The U.S. Constitution has served us well for two and a quarter centuries. But politicians and judges have devalued its founding principles — federalism, separation of powers, limited government, and individual liberty. When we at Cato are asked to recommend constitutional amendments, we often suggest, tongue-in-cheek, that five words be appended: "And we really mean it."
To elaborate, I've asked several Cato scholars what specific changes they would endorse. Here are brief responses from six of our experts.
David Boaz embraces congressional term limits — perhaps 6 years in the House and 12 in the Senate. He also supports a cap on annual federal outlays — say 18 percent of gross domestic product — along with a supermajority requirement to raise taxes or increase the debt limit.
Both Tim Lynch and John Samples would amend the amendment process itself. Tim believes it's proven too difficult, thereby encouraging "reinterpretation" of provisions as a backdoor means of amending them. Tim would reduce the requirement for Congress to propose amendments from two-thirds to majority vote, and lower the ratification threshold from threefourths of the states to two-thirds.
John's concern is that Congress has tended to enlarge national power while rejecting reforms that constrain government growth. He would adopt Michael Rappaport's suggestion to allow two-thirds of state legislatures to propose amendments, which could then be ratified by state conventions or ballot measures. Empowering the states would reaffirm the federalist character of our Constitution.
Roger Pilon and Ilya Shapiro point to Congress's power "To regulate Commerce ... among the several States." Historically, Supreme Court decisions have focused on defining "commerce." Roger would focus on "regulate," which means, "to make regular." From his perspective, the commerce power was designed to (a) ensure that interstate commerce is conducted according to free-market principles, (b) clarify the rights and obligations of transactors, (c) provide certain limited "public goods" that states alone cannot provide, and (d) prohibit states from imposing protectionist barriers to interstate trade.
Ilya is critical of Court decisions condoning regulation of local economic activities that, in the aggregate, have a substantial effect on interstate commerce. The federal government's reach now extends to corner stores, family farms, and doctor's offices. Ilya would restrict the subject of federal regulation to actual commerce — that is, trade in goods — that is actually interstate.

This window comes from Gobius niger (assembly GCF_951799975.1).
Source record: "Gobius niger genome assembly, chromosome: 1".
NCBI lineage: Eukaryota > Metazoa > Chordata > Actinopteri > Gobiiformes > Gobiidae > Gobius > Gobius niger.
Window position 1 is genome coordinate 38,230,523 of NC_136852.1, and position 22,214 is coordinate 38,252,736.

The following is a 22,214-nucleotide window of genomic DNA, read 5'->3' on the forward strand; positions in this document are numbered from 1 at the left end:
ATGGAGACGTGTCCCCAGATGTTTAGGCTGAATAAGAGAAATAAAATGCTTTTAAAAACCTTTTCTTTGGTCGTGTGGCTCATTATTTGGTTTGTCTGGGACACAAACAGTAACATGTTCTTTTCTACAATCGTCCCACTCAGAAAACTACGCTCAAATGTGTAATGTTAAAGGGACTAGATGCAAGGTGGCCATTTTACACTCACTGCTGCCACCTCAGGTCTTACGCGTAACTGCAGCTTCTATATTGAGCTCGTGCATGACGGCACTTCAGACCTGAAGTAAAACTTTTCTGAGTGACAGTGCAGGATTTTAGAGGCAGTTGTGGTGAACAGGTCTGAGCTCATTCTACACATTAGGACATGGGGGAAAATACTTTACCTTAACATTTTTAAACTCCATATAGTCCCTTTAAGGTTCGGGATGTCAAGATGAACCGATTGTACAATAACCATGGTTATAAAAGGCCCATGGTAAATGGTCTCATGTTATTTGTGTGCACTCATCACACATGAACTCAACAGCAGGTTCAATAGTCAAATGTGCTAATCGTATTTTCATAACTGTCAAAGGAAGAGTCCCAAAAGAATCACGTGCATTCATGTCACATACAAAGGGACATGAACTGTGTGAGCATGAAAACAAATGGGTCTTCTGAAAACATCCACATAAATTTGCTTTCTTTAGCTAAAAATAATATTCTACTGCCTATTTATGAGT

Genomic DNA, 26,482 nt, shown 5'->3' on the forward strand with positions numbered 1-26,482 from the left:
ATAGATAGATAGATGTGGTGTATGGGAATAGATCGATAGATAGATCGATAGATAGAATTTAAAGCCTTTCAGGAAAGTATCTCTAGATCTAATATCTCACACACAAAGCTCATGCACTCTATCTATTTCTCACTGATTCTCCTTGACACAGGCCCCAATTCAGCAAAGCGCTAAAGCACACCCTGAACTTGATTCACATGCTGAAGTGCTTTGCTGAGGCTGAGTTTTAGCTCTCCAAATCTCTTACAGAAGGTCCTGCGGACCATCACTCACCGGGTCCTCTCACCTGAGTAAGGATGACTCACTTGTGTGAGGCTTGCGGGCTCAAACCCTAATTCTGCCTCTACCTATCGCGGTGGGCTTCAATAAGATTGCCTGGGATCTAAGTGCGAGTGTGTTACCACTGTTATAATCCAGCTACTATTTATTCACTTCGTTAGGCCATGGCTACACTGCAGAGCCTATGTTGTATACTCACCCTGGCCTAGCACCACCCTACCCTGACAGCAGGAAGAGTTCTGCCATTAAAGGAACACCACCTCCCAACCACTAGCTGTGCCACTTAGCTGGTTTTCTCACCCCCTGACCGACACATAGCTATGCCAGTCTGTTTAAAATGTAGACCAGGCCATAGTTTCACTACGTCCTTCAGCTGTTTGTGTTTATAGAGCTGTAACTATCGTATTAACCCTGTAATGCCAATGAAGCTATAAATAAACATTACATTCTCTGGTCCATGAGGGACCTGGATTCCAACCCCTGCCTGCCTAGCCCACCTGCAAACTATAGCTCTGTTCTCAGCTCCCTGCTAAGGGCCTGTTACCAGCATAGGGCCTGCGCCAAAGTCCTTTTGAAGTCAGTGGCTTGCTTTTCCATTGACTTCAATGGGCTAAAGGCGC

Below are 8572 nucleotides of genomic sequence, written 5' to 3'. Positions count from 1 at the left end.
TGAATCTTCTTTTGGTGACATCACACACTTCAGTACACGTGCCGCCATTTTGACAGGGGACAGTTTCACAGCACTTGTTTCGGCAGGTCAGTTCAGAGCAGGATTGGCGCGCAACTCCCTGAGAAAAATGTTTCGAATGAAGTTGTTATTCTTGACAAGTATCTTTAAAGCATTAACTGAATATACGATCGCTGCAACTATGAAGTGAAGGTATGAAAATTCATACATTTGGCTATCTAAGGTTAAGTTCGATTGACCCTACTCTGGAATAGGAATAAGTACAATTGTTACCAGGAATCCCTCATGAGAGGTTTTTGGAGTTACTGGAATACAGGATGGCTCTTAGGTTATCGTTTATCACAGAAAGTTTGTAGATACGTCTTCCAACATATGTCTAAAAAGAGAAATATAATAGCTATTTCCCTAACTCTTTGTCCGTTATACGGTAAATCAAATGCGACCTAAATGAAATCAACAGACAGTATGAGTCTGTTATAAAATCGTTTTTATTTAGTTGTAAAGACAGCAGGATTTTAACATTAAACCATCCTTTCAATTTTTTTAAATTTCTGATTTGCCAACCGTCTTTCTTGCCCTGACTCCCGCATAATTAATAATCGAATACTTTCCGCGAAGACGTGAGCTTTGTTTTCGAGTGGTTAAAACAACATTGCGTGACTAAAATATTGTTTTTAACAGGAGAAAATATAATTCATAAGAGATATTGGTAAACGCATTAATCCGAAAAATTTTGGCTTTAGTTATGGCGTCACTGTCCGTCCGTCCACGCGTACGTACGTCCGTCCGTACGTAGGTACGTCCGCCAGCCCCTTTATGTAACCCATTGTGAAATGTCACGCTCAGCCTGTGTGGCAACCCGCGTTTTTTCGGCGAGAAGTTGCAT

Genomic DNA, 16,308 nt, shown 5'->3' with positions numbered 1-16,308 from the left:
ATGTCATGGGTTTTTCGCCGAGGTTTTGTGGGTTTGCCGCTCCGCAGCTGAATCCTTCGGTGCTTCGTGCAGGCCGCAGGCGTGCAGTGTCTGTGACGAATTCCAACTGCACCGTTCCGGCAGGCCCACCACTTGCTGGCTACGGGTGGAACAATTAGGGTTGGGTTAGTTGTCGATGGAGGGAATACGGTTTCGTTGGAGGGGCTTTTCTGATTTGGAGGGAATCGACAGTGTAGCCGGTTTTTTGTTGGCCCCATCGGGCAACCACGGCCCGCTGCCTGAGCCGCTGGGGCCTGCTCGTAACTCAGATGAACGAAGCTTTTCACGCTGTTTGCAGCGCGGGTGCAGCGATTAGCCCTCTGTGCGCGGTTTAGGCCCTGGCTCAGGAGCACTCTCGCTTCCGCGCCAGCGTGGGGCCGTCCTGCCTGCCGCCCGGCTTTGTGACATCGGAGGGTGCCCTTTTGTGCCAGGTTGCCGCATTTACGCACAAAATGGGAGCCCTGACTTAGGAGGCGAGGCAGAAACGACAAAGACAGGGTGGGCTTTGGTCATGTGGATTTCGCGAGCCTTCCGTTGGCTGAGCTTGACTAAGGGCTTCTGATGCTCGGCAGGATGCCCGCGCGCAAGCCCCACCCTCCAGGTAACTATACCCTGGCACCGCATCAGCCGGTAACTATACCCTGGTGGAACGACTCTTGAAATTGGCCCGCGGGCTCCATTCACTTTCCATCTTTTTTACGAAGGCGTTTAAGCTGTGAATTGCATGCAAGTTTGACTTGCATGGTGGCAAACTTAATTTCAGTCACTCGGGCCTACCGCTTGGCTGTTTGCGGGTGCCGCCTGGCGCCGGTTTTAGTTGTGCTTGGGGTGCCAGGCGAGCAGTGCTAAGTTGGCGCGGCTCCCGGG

Trevor Burrus would amend the Bill of Rights to include the "principle of legality," which would require that all laws be clear and understandable to average people. He would also decriminalize nonviolent, victimless acts and bar punishments that are not strictly and obviously necessary — especially as applied to regulatory offenses.
My personal "Top 10" additional recommendations, in highly condensed form, are: First, all major regulations must be approved by Congress and no regulation or statute shall be effective unless its constitutional authority is explicitly stated. Second, the General Welfare Clause is not a delegation of power, but a restriction on the power to tax and spend, which may not be exercised in a manner intended to favor special interests. Third, the Necessary and Proper Clause authorizes acts that are not merely convenient, but integral to executing other authorized powers.
Fourth, Congress may not mandate state or local spending without providing funds, nor condition receipt of funds on performing actions not within Congress's enumerated powers. Fifth, eminent domain may be exercised only for a legitimate public use, not solely for public purpose or benefit, and regulation of otherwise permissible property uses must be compensated if the regulation materially diminishes the property's value. Sixth, federal, state, and local governments may not alter the terms, nor prevent the formation, of lawful private contracts.
Seventh, no occupational licensing or other barrier to entry shall be imposed for the primary purpose of limiting competition. Eighth, no legally owned asset may be forfeited, except for sale or auction to pay a fine properly imposed against the owner. Ninth, there shall be no limitation on private contributions or expenditures to fund political speech. Tenth, the federal government should raise money through a consumption tax, and the Sixteenth (income tax) Amendment should be repealed.
Of course, this list is not exhaustive; nor is the abbreviated treatment adequate. The purpose of the exercise is to target areas where the Constitution might be improved, and promote a further exchange of views.